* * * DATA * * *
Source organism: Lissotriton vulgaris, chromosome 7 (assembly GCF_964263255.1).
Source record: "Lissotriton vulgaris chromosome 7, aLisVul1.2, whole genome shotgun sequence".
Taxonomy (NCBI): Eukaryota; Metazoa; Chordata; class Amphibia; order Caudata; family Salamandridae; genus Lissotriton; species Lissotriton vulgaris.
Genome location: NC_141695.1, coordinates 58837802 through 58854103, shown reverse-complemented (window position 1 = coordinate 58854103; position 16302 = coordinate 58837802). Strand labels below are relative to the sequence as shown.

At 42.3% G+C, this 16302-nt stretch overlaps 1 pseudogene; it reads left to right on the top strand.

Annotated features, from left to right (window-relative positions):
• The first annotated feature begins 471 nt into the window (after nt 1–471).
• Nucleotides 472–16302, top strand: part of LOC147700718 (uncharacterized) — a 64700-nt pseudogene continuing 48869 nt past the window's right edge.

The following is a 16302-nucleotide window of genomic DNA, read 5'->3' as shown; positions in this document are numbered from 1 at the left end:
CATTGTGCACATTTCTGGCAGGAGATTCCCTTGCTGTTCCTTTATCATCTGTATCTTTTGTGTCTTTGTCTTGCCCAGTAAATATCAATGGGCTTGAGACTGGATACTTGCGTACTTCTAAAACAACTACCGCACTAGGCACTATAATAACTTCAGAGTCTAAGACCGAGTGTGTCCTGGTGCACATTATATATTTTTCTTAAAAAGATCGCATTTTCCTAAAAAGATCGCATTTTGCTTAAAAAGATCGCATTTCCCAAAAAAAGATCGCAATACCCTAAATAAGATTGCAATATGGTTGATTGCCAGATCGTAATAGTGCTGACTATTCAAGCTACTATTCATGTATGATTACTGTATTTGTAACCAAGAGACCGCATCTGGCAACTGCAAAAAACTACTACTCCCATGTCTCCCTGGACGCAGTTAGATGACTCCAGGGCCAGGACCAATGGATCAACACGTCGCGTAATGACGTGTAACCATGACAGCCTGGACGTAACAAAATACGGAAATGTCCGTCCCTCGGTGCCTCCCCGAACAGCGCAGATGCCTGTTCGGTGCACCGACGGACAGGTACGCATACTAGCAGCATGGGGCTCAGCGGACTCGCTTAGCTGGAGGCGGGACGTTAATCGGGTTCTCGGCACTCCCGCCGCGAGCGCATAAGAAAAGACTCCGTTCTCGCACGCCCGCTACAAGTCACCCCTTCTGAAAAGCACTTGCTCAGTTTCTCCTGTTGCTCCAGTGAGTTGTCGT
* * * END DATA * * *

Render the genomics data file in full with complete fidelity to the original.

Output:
Source organism: Lissotriton vulgaris, chromosome 7 (assembly GCF_964263255.1).
Source record: "Lissotriton vulgaris chromosome 7, aLisVul1.2, whole genome shotgun sequence".
Taxonomy (NCBI): Eukaryota; Metazoa; Chordata; class Amphibia; order Caudata; family Salamandridae; genus Lissotriton; species Lissotriton vulgaris.
Genome location: NC_141695.1, coordinates 58837802 through 58854103, shown reverse-complemented (window position 1 = coordinate 58854103; position 16302 = coordinate 58837802). Strand labels below are relative to the sequence as shown.

At 42.3% G+C, this 16302-nt stretch overlaps 1 pseudogene; it reads left to right on the top strand.

Annotated features, from left to right (window-relative positions):
• The first annotated feature begins 471 nt into the window (after nt 1–471).
• Nucleotides 472–16302, top strand: part of LOC147700718 (uncharacterized) — a 64700-nt pseudogene continuing 48869 nt past the window's right edge.

The following is a 16302-nucleotide window of genomic DNA, read 5'->3' as shown; positions in this document are numbered from 1 at the left end:
CATTGTGCACATTTCTGGCAGGAGATTCCCTTGCTGTTCCTTTATCATCTGTATCTTTTGTGTCTTTGTCTTGCCCAGTAAATATCAATGGGCTTGAGACTGGATACTTGCGTACTTCTAAAACAACTACCGCACTAGGCACTATAATAACTTCAGAGTCTAAGACCGAGTGTGTCCTGGTGCACATTATATATTTTTCTTAAAAAGATCGCATTTTCCTAAAAAGATCGCATTTTGCTTAAAAAGATCGCATTTCCCAAAAAAAGATCGCAATACCCTAAATAAGATTGCAATATGGTTGATTGCCAGATCGTAATAGTGCTGACTATTCAAGCTACTATTCATGTATGATTACTGTATTTGTAACCAAGAGACCGCATCTGGCAACTGCAAAAAACTACTACTCCCATGTCTCCCTGGACGCAGTTAGATGACTCCAGGGCCAGGACCAATGGATCAACACGTCGCGTAATGACGTGTAACCATGACAGCCTGGACGTAACAAAATACGGAAATGTCCGTCCCTCGGTGCCTCCCCGAACAGCGCAGATGCCTGTTCGGTGCACCGACGGACAGGTACGCATACTAGCAGCATGGGGCTCAGCGGACTCGCTTAGCTGGAGGCGGGACGTTAATCGGGTTCTCGGCACTCCCGCCGCGAGCGCATAAGAAAAGACTCCGTTCTCGCACGCCCGCTACAAGTCACCCCTTCTGAAAAGCACTTGCTCAGTTTCTCCTGTTGCTCCAGTGAGTTGTCGT